Russian Medieval Chant
Deisus





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Chandos Chaconne CHAN 0678

2001







1. Иоаким и Анна [2:24]
Joachim and Anna

2. Яже прежде неплодная страна [2:18]
As a previsouly barren land

3. Чужде матерем девство [3:18]
Maidenhood alien to mothers

4. В благознаменитый день [8:17]
On this important day

5. Возсия день радостен [5:52]
Radiant is this joyful day

6. Днесь собори верных [7:59]
This day the congregations of the faithful

7. Ангели вхождение Пречистыя зряще [4:00]
The Angels, seeing the entrance of the most pure Maiden

8. Днесь во храм приводиться [3:24]
This day to the church comes the most immaculate Maiden

9. Да веселятся небеса [7:01]
Let the heavens be joyful

10. Яко одушевленному Божию киоту [3:38]
Like the icon given life by God

11. Архангельский глас [1:07]
We exclaim to you with the voice of the Archangel

12. Еже от века таинство [5:40]
So that the mystery might be revealed

13. Егда изыде Богородице Дево [9:50]
When, O Virgin Maid

14. На безсмертное Твое успение [5:02]
On your immortal assumption



Deisus
Sergey Krivobokov


Recording producer: Yevgeny Safronov
Sound engineer: Aleksandr Kalashnikov
Music consultant: Galina PozhidayevaLtd
2001 Chandos Records Ltd








Chants in honour of the Virgin


These amazing chants caress the human soul, exposing it to goodness, light and beauty, assuaging suffering and implanting in it the great meaning of Life.

The tradition of monophonic church singing came to Russia from Byzantium as the most important aspect of the divine service.

For the faith of the Christ-loving Prince Yaroslav, three Greek singers and their families came, inspired by the Lord, from Constantinople. With them the art of angelic singing began in Russia...

The history of the origins of Russian church singing has come down to us thanks to the chronicler of the Book of Degrees (1). And it seems sometimes that in these ancient chants we can hear the voices of those nameless ‘Greek singers’, and through them the vast Byzantine world and the world of Christendom to which Russia has always been tied by invisible bonds. And through this sense of common humanity the simple monophonic chants are filled with even greater meaning for us.

In the course of their thousand-year history the canonical texts were treated in different ways: in the early period as monophonic, and later as polyphonic, chants. The structure of the Orthodox divine service, its sublimity, the leisurely pace of the ritual, the narrative tone of the liturgical readings, which had to create a specific impact on the worshippers, undoubtedly influenced the character of the chants that formed part of the church ceremony. The poetic text always played the leading role in this, whilst the melody merely assisted in adding expression to the delivery. The relationship of the melody to the text was governed by understanding the subordinate role of the melody and the functional significance of the music as a whole. All this taken together determined the art of the chant writers, who were able to interpret the poetry of the liturgical texts in different singing traditions.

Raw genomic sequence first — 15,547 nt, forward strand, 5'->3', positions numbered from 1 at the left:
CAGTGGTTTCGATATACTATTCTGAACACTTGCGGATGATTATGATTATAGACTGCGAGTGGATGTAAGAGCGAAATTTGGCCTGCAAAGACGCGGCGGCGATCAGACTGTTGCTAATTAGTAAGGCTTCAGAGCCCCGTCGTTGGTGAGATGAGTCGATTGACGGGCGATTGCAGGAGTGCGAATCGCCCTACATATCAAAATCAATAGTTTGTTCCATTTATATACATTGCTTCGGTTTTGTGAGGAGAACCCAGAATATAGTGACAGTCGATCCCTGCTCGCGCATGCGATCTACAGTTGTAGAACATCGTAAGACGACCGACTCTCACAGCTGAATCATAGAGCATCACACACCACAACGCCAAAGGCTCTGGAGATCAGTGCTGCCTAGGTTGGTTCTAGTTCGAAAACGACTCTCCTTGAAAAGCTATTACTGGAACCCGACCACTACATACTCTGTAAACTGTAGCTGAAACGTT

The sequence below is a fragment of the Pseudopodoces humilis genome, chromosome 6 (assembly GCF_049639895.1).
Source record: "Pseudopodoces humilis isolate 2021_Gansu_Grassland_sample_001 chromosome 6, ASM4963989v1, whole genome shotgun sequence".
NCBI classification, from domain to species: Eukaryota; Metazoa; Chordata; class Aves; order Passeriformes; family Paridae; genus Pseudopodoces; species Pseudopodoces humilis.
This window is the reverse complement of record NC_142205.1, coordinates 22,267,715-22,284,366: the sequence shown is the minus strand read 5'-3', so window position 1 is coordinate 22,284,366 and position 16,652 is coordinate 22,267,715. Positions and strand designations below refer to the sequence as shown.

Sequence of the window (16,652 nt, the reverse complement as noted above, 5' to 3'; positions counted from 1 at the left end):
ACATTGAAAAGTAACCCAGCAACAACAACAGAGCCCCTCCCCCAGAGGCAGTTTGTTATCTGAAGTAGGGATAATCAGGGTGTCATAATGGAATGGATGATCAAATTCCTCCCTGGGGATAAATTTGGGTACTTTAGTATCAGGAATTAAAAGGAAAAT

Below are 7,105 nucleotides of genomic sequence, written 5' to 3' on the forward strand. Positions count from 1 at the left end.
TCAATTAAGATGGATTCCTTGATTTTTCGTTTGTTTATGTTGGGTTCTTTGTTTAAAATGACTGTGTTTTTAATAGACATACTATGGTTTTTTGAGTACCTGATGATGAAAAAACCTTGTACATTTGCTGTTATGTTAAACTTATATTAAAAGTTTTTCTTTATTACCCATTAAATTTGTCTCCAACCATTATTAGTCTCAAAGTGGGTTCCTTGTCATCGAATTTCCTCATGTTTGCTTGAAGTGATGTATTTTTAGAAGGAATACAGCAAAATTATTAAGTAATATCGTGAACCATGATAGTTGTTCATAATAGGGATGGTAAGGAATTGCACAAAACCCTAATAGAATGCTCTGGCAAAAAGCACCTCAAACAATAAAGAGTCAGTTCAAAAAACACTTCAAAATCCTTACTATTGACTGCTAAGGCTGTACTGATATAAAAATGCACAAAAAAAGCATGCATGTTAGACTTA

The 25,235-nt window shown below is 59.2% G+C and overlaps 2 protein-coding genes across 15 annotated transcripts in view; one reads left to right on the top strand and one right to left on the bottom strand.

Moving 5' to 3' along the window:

The oldest chant of the Russian Orthodox Church is the znamennïy chant. Its name derives from the Slavonic word ‘znamya’ (a sign) and it is associated with a particular type of neumatic notation used at this time. The speech patterns of the chanted church readings, with their rising and falling, wavelike contours and characteristic rallentando at the ends of the lines, form the basis of znamennïy chant.

Festive znamennïy chants were characterised by greater solemnity, achieved through a wide range of melodic embellishments, the so-called stroki mudrïya, litsa and fitï. The last of these derived from the Greek letter θ, which gave its name to this kind of singing.

The development of church singing led to new types of znamennïy chant: the bol'shoy, malïy, putevoy and demestvennïy forms. The bol'shoy (grand) chant was a new, elaborate version of the znamennïy chant which appeared before the end of the fifteenth century. One of the creators of this style was the greatest chant writer of the second half of the sixteenth century, Fyodor Krestyanin.

The malïy (small) chant appeared as a counterbalance to the bol'shoy, being an abbreviated version of the znamennïy chant. Already known in the second half of the sixteenth century, it gained greater currency from the beginning of the seventeenth when it was used for setting verses from the Gospels and selected verses for the principal church festivals, including the feast of the Presentation of the Blessed Virgin and the Annunciation. By its name this version denotes a chant with a smaller (by comparison with the normal, prevalent version) melismatic range, thereby making it similar to liturgical recitative.